Q - How long have you been in the industry, and what is your current job title ?
I’ve been with Procter & Gamble for almost 20 years, and am currently Director of Consumer Research. But I’ve worked in leadership positions in both research and finance functions in several multi-billion dollar business units and in several P&G offices across the U.S. I’m also a trainer in P&G training colleges for leadership and communications.
Prior to P&G, I was a consultant for Arthur Andersen & Company. I’m also a keynote speaker for corporate clients, and a lecturer in the MBA programs at Xavier University and the University of Cincinnati.
Q - Did you have a mentor and, if so, who ?
Yes, several. Probably my best coach and mentor (the one that pushed me to deliver my best performance) was Sara Mathew. At the time she was Vice President of Finance at P&G. Today she is the CEO of Dun & Bradstreet.
Q - Are you by nature a pessimist or an optimist ?
Definitely an optimist. I don’t have the stomach to be a pessimist. Plus, I’ve lived long enough to see many of my life’s goals--that I once thought were a pipe dream--come true. I’m fond of Margaret Mead’s advice to 'Never doubt that a small group of thoughtful, committed citizens can change the world. Indeed, it is the only thing that ever has'. Anything is possible.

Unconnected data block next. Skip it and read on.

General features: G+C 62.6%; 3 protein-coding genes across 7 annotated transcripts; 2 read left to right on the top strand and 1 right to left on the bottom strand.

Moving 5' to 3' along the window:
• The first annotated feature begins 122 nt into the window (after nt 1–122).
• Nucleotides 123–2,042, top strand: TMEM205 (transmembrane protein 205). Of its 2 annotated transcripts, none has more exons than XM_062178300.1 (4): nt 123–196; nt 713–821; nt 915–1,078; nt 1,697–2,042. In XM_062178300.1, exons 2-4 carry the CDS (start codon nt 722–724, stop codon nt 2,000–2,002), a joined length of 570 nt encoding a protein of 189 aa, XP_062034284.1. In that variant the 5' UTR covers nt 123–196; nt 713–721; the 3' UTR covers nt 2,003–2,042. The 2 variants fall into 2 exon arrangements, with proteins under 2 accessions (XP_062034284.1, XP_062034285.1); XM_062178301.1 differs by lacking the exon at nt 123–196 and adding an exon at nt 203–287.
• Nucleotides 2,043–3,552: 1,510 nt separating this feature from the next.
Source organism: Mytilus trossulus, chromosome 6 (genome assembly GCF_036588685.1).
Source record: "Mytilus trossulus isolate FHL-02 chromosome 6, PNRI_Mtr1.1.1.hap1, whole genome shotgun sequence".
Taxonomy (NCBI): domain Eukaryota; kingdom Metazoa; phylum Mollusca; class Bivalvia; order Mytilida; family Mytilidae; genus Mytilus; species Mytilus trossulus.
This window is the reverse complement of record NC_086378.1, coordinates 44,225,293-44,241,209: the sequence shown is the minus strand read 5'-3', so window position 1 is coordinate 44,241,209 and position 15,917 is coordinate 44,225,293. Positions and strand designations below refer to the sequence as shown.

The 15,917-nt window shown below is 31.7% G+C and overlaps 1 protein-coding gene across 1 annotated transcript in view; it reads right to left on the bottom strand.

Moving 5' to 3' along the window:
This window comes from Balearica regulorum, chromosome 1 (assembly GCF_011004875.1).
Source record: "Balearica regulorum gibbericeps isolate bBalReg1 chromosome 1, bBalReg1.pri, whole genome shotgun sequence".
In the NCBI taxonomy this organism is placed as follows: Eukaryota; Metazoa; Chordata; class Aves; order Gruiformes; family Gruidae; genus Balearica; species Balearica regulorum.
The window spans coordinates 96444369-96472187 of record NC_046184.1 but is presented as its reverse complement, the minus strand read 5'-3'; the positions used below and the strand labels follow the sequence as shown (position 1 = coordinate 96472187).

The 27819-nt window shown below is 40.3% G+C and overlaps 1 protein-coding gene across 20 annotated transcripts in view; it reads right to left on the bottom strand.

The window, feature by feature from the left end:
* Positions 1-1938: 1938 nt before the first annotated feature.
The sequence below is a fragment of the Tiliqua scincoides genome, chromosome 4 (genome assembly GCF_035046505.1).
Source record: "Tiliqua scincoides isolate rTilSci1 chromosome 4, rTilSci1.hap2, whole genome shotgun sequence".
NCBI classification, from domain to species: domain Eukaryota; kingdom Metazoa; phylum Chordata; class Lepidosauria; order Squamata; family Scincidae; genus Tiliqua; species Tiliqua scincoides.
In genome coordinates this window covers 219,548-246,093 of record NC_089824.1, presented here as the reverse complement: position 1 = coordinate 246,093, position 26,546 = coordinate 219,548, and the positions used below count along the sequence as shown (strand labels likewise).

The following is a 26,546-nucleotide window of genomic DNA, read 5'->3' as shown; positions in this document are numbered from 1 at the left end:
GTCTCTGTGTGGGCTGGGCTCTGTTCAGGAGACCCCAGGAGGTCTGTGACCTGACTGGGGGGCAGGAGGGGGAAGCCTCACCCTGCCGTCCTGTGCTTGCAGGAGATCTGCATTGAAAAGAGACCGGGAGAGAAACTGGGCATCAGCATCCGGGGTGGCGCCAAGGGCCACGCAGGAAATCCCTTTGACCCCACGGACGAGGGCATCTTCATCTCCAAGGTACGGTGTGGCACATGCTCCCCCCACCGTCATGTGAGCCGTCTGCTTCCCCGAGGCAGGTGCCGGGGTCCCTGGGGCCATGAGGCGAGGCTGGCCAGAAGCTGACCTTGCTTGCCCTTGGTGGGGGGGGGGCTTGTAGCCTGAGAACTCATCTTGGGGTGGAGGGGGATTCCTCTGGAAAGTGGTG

Q - Which business leader do you most admire and why?
John Pepper, former CEO of Procter & Gamble – a leader so effective he was asked to serve as CEO of P&G not once, but twice. And one of the most honest, caring, and genuine men you’ll ever meet – a rare combination in today’s C-suite crowd.
Q - What's the biggest lesson you have learned in your career to date ?
That you can be a good leader by sticking to the corporate script. But to be a great leader, you have to tell a few stories.
Q - What's your favourite business quotation or life motto ?
In addition to the Margaret Mead quote above, I really like this one: 'There is no agony like bearing an untold story inside of you'. -Maya Angelou. It helps me answer the question I get from people at the end of one of my training courses on story-telling. They ask, 'How will I know when I’ve become a good storyteller ?'
Q - What's the best business book you've ever read?
Made to Stick: Why Some Ideas Survive and Others Die, by Chip Heath and Dan Heath. That book changed the way I think about communicating. It also started me on my journey to understand storytelling better and the role it played in leadership, which lead me to the 2 years of research that resulted in my book, Lead with a Story.